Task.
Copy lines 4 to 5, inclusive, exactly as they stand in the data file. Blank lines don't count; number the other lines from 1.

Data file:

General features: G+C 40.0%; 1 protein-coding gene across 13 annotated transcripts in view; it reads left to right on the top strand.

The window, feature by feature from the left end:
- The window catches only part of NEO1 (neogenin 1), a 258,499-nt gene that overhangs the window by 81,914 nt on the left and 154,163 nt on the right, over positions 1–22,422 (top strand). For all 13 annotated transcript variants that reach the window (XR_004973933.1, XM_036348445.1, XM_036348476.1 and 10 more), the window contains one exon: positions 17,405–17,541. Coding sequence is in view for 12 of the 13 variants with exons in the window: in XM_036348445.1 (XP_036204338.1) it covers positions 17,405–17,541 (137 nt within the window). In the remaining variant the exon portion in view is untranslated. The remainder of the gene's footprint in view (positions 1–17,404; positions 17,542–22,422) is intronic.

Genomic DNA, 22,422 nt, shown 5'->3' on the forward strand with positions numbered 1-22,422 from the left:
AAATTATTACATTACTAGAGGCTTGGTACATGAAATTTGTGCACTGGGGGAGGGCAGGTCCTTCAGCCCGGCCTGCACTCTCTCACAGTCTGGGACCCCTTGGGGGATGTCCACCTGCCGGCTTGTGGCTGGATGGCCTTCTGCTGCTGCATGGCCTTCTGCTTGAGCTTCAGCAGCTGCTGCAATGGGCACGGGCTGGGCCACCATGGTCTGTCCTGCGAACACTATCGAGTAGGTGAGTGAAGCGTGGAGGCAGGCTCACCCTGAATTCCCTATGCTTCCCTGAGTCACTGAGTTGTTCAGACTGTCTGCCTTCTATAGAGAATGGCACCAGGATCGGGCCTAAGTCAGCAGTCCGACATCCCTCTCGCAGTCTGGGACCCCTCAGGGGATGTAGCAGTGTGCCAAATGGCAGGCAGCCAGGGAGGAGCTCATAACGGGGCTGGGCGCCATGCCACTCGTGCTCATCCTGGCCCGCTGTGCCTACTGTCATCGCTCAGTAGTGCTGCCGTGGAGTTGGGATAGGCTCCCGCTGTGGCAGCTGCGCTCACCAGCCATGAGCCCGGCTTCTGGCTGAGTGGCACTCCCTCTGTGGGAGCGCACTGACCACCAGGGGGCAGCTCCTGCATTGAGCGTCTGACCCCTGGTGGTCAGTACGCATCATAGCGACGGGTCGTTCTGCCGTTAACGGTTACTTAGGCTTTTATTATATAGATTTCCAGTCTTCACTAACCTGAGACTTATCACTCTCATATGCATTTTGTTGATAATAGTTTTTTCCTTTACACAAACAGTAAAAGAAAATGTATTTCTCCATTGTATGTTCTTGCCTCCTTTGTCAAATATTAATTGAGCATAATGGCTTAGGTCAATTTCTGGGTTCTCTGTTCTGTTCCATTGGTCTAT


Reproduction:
Genomic DNA, 22,422 nt, shown 5'->3' on the forward strand with positions numbered 1-22,422 from the left:
AAATTATTACATTACTAGAGGCTTGGTACATGAAATTTGTGCACTGGGGGAGGGCAGGTCCTTCAGCCCGGCCTGCACTCTCTCACAGTCTGGGACCCCTTGGGGGATGTCCACCTGCCGGCTTGTGGCTGGATGGCCTTCTGCTGCTGCATGGCCTTCTGCTTGAGCTTCAGCAGCTGCTGCAATGGGCACGGGCTGGGCCACCATGGTCTGTCCTGCGAACACTATCGAGTAGGTGAGTGAAGCGTGGAGGCAGGCTCACCCTGAATTCCCTATGCTTCCCTGAGTCACTGAGTTGTTCAGACTGTCTGCCTTCTATAGAGAATGGCACCAGGATCGGGCCTAAGTCAGCAGTCCGACATCCCTCTCGCAGTCTGGGACCCCTCAGGGGATGTAGCAGTGTGCCAAATGGCAGGCAGCCAGGGAGGAGCTCATAACGGGGCTGGGCGCCATGCCACTCGTGCTCATCCTGGCCCGCTGTGCCTACTGTCATCGCTCAGTAGTGCTGCCGTGGAGTTGGGATAGGCTCCCGCTGTGGCAGCTGCGCTCACCAGCCATGAGCCCGGCTTCTGGCTGAGTGGCACTCCCTCTGTGGGAGCGCACTGACCACCAGGGGGCAGCTCCTGCATTGAGCGTCTGACCCCTGGTGGTCAGTACGCATCATAGCGACGGGTCGTTCTGCCGTTAACGGTTACTTAGGCTTTTATTATATAGATTTCCAGTCTTCACTAACCTGAGACTTATCACTCTCATATGCATTTTGTTGATAATAGTTTTTTCCTTTACACAAACAGTAAAAGAAAATGTATTTCTCCATTGTATGTTCTTGCCTCCTTTGTCAAATATTAATTGAGCATAATGGCTTAGGTCAATTTCTGGGTTCTCTGTTCTGTTCCATTGGTCTAT